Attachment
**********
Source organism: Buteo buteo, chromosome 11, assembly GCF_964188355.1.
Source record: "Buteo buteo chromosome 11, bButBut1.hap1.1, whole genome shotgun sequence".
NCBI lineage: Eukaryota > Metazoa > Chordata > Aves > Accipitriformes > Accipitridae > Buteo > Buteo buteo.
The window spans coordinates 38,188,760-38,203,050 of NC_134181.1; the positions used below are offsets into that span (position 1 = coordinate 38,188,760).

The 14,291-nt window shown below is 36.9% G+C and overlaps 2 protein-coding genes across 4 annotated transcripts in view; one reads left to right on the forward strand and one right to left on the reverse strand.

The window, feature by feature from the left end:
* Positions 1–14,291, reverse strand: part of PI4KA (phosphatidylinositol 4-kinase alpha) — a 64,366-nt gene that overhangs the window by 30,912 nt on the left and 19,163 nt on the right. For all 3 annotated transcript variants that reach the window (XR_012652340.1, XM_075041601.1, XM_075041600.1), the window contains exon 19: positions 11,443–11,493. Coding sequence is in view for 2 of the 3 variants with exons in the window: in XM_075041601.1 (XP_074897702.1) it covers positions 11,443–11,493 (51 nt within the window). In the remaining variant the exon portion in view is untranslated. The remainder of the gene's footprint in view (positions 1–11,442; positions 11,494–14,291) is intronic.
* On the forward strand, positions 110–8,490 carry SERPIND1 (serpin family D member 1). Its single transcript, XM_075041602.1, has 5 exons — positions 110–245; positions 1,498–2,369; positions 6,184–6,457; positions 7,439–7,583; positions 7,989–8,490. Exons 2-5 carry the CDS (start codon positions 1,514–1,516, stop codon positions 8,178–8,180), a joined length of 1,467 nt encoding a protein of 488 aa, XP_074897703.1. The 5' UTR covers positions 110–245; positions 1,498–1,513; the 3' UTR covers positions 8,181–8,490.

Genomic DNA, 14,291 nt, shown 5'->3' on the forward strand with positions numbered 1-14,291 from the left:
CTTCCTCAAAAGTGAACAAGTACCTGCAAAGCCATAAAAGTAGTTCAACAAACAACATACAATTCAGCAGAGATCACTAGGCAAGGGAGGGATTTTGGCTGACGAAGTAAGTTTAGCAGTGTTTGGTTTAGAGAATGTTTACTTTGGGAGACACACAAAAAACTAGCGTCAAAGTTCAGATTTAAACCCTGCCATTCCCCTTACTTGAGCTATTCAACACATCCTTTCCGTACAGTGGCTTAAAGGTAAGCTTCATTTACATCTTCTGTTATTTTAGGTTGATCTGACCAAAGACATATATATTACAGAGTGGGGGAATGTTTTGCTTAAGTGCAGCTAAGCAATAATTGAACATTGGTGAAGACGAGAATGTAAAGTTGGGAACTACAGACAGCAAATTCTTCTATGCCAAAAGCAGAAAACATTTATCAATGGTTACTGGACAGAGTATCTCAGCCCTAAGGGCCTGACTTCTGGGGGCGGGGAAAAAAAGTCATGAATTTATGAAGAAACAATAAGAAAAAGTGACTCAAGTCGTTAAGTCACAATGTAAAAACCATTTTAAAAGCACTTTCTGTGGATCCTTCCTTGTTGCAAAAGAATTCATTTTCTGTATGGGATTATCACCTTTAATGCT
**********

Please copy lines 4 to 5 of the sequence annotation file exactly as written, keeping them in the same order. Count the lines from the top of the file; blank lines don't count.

The window spans coordinates 38,188,760-38,203,050 of NC_134181.1; the positions used below are offsets into that span (position 1 = coordinate 38,188,760).

The 14,291-nt window shown below is 36.9% G+C and overlaps 2 protein-coding genes across 4 annotated transcripts in view; one reads left to right on the forward strand and one right to left on the reverse strand.